There was stunned silence and disbelief in the Vancouver Canuck dressing room as players digested their first-round upset playoff loss to the Los Angeles Kings Sunday.
Defenceman Dan Hamhuis tried to explain how he lost the puck at his own blueline, allowing Jarret Stoll to score the winning goal at 4:27 of overtime in a 2-1 L.A. victory.
Twins Daniel and Henrik Sedin showed their class by trying to find answers to how the team with the best record in the NHL lost in five games to the eighth-seeded Kings. Centre Ryan Kesler sat for a long time with his head in his hands, then quietly left. Conspicuous by his absence was goaltender Roberto Luongo. The best goalie to wear a Canuck uniform has probably played his last game in Vancouver.
The early exit was a shocking end to the Canucks season. From the moment Vancouver opened training camp in September, coaches and players had a single goal. Win one more playoff game than last year and bring the Stanley Cup home.
“Nobody envisioned this,’’ said coach Alain Vigneault. “We came here on day one with a plan. We wanted to take the steps one at a time. Unfortunately this first step we weren’t good enough.’’
There are plenty of reasons why the Canucks weren’t good enough.
In five games of the best-of-seven series against the Kings, Vancouver’s power play scored just three times in 21 chances and allowed two shorthanded goals in one game. The Canucks managed just eight goals. Players like Kesler, David Booth and Mason Raymond didn’t score. Usually reliable defenceman Alex Edler suddenly made rookie mistakes.
The Canucks dug themselves a hole by losing the first two games at home. “If you give away two games it’s tough to win four out of five,’’ said captain Henrik Sedin. “We didn’t score enough. They had a great goalie and played tight defence. They scored enough to win.’’
Los Angeles exposed Vancouver’s soft side. The Kings showed more speed and aggression. L.A.’s forecheck created turnovers. Goaltender Jonathan Quick stymied the Vancouver shooters.
The loss will send vibrations through the Canuck organization.
Expect coach Alain Vigneault to be fired. It’s unlikely Raymond will be back. Defenceman Sami Salo may have played his last game as a Canuck. The biggest change will be in net. Ever since Luongo arrived in Vancouver six years ago, he has been a polarizing figure to Canuck fans. At first he was praised as the saviour, the man who would end years of frustration and bring the Cup to Vancouver.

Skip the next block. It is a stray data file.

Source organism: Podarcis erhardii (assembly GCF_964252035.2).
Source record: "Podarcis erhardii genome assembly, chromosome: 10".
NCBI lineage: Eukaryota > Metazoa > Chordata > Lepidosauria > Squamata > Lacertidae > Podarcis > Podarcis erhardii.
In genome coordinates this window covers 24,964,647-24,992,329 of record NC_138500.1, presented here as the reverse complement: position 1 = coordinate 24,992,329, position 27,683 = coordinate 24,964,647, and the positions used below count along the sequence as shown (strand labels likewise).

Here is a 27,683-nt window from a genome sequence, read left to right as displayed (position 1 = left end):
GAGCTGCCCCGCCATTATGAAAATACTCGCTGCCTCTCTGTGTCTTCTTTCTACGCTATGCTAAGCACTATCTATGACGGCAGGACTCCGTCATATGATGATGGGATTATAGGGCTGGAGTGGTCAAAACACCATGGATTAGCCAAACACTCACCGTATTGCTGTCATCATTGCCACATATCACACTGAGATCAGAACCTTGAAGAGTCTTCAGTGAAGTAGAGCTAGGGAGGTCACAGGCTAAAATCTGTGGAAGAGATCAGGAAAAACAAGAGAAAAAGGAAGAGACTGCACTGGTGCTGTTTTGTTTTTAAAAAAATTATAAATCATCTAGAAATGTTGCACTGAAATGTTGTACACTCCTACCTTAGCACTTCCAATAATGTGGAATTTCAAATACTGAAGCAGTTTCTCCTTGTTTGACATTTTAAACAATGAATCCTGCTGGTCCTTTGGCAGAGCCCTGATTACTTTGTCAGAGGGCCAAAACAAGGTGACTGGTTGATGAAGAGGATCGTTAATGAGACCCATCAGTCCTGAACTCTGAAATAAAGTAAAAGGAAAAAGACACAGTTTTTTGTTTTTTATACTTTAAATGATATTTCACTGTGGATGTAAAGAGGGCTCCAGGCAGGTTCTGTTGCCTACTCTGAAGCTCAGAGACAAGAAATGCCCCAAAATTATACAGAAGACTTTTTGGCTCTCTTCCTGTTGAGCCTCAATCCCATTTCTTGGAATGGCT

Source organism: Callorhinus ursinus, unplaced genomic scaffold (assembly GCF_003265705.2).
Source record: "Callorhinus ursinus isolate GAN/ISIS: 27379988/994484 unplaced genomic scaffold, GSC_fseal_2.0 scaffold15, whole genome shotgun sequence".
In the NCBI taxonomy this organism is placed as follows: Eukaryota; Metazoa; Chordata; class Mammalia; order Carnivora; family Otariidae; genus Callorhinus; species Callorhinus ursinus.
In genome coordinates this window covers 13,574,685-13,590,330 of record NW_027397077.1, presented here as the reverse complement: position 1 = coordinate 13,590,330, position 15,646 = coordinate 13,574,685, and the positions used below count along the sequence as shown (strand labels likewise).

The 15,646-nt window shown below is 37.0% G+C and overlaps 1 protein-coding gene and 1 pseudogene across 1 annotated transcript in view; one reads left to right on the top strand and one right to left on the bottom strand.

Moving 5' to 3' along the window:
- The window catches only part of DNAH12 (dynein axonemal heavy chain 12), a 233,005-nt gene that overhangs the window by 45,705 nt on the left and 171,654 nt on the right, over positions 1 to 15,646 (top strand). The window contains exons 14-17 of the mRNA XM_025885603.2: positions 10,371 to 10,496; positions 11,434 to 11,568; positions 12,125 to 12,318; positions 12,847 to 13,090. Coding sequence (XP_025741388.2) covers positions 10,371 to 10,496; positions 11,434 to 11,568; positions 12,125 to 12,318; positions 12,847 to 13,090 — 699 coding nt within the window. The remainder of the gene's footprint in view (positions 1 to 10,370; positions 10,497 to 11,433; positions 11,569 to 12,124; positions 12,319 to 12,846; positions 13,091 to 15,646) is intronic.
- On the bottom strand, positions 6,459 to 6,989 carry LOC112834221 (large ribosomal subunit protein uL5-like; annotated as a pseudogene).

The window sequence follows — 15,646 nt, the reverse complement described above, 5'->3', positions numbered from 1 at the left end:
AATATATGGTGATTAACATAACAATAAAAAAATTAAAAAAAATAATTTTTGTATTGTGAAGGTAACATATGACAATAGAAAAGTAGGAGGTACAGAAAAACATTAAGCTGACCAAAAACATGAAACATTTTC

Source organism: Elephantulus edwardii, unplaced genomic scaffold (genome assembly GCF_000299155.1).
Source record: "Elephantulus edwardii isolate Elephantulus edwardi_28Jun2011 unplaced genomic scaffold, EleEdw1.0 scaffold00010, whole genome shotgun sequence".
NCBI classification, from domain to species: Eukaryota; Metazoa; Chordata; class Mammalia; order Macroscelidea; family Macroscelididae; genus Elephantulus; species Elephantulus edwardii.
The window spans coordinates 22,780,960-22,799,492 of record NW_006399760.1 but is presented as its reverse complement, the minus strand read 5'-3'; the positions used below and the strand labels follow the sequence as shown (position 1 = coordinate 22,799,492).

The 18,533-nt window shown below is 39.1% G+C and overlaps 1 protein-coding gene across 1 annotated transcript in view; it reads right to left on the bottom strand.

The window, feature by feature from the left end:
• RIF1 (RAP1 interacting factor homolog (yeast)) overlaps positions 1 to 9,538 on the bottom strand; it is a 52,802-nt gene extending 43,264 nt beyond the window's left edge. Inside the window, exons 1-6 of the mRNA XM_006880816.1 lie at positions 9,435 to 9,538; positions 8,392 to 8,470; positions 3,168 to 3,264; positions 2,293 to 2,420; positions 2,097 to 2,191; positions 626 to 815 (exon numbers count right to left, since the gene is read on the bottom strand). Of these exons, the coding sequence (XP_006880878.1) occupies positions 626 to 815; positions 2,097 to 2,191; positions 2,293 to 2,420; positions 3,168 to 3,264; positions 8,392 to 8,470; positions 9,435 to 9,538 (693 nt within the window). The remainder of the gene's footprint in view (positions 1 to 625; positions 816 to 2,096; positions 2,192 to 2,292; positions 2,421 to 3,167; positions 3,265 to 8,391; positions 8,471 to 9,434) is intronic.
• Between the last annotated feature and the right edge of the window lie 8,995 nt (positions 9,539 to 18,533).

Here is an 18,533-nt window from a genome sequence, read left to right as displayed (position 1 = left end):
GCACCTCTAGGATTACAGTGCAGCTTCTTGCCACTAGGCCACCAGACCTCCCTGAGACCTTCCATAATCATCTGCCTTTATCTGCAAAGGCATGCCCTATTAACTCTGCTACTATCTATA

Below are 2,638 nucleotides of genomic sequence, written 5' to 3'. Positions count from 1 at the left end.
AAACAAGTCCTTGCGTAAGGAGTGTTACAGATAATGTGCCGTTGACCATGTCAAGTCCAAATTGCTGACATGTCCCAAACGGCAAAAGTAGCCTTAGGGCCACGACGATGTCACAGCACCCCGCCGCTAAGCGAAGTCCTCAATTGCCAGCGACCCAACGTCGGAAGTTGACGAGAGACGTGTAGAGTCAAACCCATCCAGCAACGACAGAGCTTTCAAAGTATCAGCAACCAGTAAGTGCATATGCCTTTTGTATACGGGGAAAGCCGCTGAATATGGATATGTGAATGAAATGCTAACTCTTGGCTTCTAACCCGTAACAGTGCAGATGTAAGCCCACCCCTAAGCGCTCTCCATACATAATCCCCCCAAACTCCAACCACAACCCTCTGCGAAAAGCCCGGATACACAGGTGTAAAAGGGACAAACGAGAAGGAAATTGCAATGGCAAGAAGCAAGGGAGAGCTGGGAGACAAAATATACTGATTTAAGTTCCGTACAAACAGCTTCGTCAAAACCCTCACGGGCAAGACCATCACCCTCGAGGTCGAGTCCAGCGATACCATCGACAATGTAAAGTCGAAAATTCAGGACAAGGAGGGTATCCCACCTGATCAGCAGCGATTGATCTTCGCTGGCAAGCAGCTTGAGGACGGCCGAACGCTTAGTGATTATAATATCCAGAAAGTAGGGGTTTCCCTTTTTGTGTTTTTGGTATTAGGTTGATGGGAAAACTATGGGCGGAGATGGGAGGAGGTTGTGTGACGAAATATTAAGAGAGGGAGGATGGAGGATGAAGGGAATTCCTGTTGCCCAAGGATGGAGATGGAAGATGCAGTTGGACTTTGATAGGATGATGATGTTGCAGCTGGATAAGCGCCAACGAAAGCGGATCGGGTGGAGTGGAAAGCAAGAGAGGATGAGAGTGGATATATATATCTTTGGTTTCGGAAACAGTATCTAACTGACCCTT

After a couple of playoff meltdowns, most notably in last year’s final against the Boston Bruins, Luongo become the devil to many of the Canuck faithful. They point to him as the reason Vancouver still hasn’t won a championship. TransLink president Ian Jarvis might get more likes on Facebook.
Vigneault’s decision to bench Luongo and place Vancouver’s playoff fate in Cory Schneider’s catching glove signalled a changing of the guard in the Canuck crease.
The Canucks will make a decision this summer over whether to keep Schneider, who becomes a restricted free agent, or Luongo, who is locked into a 12-year, $64-million contract. Schneider is seven years younger. He’s moving into his prime. At 33, Luongo may be nearing his best-before date.
Luongo is an imposing figure in the Canucks dressing room. Depending on the day he can be sullen, funny, withdrawn, engaged, arrogant or humble. Sometimes, when facing a group of reporters, he talks in cliches and looks like he’d rather be in a dental chair. One-on-one he can be gracious and thoughtful with his answers. Over the years Luongo learned to deal with living under the microscope in a hockey-fixated city.
“You learn to handle things,’’ Luongo said last week. “I’m much better at it now than when I got here.’’
Former GM Brian Burke once described Vancouver as a goalie graveyard. Dan Cloutier, Kevin Weeks and Garth Snow were all buried here.
Schneider will come to camp next year as the Canucks’ new saviour, the man now capable of leading Vancouver on the road to the Stanley Cup. He’d better be careful. A lot of other goaltenders have tripped along that same path.
Jim Morris is a veteran sports reporter who has covered hockey for 30 years. Reach him at firstname.lastname@example.org.